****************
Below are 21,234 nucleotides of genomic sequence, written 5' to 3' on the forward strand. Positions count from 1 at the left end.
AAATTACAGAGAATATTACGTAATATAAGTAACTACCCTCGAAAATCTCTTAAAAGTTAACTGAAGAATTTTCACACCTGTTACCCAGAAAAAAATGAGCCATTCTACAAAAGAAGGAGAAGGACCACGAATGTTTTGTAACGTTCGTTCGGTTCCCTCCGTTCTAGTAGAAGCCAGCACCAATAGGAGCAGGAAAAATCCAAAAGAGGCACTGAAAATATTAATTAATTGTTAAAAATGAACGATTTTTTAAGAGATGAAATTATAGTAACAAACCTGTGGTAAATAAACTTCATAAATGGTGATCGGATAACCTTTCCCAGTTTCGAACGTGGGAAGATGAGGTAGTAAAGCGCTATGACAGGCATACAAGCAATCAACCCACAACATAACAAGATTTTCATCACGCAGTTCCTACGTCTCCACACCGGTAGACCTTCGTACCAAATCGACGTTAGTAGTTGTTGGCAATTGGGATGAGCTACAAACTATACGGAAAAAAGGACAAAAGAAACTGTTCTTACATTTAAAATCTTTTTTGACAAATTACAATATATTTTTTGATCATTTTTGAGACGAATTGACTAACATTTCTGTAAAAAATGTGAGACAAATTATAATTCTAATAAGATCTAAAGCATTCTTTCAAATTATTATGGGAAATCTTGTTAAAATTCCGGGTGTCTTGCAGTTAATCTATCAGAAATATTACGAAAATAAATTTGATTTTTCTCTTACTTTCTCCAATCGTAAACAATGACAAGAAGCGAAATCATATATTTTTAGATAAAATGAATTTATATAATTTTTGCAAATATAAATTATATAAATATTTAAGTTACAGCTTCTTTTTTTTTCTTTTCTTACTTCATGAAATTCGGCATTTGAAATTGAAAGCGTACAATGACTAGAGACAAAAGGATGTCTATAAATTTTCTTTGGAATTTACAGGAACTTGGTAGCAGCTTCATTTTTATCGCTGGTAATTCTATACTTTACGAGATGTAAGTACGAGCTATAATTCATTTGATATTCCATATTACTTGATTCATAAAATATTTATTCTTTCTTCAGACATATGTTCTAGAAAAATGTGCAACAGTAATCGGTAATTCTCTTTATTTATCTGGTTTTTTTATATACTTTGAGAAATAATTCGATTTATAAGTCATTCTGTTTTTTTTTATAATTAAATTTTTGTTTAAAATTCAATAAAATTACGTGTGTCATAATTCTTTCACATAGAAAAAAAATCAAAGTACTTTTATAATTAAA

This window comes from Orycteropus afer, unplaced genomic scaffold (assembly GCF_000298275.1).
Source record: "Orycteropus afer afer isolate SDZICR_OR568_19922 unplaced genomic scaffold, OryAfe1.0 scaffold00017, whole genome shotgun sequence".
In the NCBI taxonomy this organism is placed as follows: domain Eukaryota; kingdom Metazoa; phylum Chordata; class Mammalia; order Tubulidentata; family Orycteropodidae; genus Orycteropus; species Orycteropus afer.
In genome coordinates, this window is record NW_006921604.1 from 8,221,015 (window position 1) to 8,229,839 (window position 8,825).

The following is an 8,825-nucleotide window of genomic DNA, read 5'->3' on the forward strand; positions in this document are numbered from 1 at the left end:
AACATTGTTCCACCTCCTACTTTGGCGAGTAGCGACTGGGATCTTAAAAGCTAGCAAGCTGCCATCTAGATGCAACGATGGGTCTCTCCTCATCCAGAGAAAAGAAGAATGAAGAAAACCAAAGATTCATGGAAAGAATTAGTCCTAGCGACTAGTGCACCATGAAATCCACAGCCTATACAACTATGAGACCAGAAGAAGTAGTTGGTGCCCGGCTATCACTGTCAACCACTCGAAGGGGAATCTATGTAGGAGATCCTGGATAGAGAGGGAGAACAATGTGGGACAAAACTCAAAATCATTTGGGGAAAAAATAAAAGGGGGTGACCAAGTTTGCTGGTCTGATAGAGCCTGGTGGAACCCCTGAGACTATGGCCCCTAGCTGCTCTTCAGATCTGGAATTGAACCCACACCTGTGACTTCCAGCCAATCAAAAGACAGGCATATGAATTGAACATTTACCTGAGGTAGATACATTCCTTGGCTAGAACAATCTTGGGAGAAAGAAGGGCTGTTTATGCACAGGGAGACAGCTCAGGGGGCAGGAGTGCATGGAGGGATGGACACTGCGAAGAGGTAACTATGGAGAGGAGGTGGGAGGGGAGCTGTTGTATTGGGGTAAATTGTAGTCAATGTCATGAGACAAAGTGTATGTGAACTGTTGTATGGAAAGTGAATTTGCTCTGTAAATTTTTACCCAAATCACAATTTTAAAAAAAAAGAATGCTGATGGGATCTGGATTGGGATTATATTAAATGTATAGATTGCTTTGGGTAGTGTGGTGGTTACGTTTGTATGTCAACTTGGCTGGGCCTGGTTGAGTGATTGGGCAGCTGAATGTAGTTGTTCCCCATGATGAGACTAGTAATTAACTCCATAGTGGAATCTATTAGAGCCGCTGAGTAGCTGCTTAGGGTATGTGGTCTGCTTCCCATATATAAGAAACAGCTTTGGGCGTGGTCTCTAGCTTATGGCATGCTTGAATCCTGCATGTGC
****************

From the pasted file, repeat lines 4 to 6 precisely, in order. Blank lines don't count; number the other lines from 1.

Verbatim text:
Source record: "Orycteropus afer afer isolate SDZICR_OR568_19922 unplaced genomic scaffold, OryAfe1.0 scaffold00017, whole genome shotgun sequence".
In the NCBI taxonomy this organism is placed as follows: domain Eukaryota; kingdom Metazoa; phylum Chordata; class Mammalia; order Tubulidentata; family Orycteropodidae; genus Orycteropus; species Orycteropus afer.
In genome coordinates, this window is record NW_006921604.1 from 8,221,015 (window position 1) to 8,229,839 (window position 8,825).